Improving chances? A design strategy to improve health and wellbeing for marginalised people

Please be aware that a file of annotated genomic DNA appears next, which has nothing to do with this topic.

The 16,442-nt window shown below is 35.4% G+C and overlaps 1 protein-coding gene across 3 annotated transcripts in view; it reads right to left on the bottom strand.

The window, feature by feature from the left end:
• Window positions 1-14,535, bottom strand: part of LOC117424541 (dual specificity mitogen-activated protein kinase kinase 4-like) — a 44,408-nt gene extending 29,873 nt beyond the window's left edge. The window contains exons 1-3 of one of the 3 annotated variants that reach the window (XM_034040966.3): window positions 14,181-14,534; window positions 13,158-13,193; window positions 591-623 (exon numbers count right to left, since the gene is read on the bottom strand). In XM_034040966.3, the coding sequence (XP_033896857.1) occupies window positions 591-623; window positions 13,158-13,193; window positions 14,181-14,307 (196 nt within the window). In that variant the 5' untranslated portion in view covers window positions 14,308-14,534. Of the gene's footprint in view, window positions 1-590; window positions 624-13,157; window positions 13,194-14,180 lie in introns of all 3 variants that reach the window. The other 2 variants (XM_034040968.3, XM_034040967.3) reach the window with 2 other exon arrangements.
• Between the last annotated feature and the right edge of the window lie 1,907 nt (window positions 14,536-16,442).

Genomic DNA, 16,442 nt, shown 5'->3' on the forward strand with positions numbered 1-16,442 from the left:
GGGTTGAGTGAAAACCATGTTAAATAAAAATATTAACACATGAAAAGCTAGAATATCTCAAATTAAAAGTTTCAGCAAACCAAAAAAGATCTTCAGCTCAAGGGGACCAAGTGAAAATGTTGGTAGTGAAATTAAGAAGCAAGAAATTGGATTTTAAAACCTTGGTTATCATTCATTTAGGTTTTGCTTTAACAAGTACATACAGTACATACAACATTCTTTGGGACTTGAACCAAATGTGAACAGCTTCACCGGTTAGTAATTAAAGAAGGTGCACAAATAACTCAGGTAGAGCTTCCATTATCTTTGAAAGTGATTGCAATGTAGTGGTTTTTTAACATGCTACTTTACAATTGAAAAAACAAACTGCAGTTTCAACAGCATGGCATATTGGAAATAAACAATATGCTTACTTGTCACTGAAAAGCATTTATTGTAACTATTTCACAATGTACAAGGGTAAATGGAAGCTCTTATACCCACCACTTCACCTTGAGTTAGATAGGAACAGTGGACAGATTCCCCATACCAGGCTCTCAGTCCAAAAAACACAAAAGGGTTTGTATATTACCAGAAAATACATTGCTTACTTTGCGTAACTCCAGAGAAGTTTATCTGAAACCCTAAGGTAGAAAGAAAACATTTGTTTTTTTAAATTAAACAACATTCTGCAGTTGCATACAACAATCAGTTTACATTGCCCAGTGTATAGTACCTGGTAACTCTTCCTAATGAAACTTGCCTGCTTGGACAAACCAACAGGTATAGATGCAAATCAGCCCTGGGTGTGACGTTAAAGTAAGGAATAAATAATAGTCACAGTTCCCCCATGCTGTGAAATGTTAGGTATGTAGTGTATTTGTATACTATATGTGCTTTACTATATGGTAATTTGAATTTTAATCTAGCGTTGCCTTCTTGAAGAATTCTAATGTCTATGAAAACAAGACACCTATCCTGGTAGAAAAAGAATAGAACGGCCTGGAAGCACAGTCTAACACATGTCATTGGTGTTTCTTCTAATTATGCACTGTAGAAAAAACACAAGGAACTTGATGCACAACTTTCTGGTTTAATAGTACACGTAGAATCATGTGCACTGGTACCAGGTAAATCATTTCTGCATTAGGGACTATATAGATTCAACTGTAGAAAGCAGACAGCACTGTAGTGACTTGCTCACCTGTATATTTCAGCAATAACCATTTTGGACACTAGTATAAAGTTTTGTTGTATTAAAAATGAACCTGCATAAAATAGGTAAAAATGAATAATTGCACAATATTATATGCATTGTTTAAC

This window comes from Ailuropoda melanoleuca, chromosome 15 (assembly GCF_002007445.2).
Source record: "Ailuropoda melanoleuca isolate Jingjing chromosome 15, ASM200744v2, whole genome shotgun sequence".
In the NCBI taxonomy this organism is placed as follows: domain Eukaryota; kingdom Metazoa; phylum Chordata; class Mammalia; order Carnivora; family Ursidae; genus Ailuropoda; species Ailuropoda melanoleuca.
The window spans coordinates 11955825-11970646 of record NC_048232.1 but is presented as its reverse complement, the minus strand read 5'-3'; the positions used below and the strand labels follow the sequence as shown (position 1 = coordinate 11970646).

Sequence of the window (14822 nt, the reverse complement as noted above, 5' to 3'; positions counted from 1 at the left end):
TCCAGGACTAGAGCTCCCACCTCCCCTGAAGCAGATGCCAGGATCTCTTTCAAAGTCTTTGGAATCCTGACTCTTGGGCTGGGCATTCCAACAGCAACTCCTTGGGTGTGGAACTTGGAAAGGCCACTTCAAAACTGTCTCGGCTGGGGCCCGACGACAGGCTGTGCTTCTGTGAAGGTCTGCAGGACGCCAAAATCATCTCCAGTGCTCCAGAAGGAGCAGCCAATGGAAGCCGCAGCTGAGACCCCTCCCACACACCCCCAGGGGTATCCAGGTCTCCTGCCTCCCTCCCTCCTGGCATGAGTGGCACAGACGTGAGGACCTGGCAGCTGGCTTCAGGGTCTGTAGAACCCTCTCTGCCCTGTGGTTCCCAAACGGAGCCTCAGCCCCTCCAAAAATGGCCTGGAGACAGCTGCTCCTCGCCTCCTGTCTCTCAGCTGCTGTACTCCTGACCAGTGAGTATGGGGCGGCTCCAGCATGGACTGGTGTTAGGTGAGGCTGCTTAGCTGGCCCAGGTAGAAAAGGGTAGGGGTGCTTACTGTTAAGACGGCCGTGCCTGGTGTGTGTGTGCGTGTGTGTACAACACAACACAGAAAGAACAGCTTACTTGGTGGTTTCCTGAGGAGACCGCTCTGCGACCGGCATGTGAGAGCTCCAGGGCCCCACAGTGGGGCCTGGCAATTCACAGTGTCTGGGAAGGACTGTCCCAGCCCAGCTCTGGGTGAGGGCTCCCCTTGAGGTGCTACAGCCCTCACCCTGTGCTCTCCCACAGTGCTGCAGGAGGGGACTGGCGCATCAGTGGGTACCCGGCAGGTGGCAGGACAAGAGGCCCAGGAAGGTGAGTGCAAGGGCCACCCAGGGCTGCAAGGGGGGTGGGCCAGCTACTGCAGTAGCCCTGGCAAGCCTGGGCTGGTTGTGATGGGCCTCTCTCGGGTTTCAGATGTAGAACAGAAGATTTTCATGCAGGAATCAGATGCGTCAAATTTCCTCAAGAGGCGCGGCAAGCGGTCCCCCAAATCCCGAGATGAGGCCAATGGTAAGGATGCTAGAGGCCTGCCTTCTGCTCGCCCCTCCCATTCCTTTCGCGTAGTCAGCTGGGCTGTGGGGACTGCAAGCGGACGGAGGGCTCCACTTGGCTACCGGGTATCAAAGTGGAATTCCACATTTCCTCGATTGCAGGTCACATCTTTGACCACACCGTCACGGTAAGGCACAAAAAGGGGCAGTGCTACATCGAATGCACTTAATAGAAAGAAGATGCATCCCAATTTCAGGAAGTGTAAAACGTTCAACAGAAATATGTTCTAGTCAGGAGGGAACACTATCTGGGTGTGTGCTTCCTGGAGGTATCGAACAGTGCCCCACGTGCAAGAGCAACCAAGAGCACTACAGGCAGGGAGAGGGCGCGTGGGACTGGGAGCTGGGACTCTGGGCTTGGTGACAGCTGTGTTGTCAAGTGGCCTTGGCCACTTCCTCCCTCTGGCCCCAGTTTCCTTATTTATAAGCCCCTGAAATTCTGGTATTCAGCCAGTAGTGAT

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© 2017, Australasian Medical Journal Pty Ltd. All rights reserved. Background There is a call for architects and designers to rethink what is meant by design for health. Therapeutic design in everyday settings is a growing area of concern Aims The authors aim to provide alternative ways of approaching the design of facilities or places that integrate the end-user as a collaborator in the evolution of design ideas in order to create places, which will support their wellbeing. Methods The research integrated a theoretical Model with creative practice as research before gaining insights from the end-users and provider of a case study, a day facility for people who are homeless. Results The results are twofold. Firstly a Socio-Ecological Design Model (SEDM) and secondly, insights into a designing supportive environments for people who are homeless as an example of a marginalised group.Conclusion It is possible to undertake a collaborative and informed process, which can act as a catalyst for positive change and challenge the current common processes to date.
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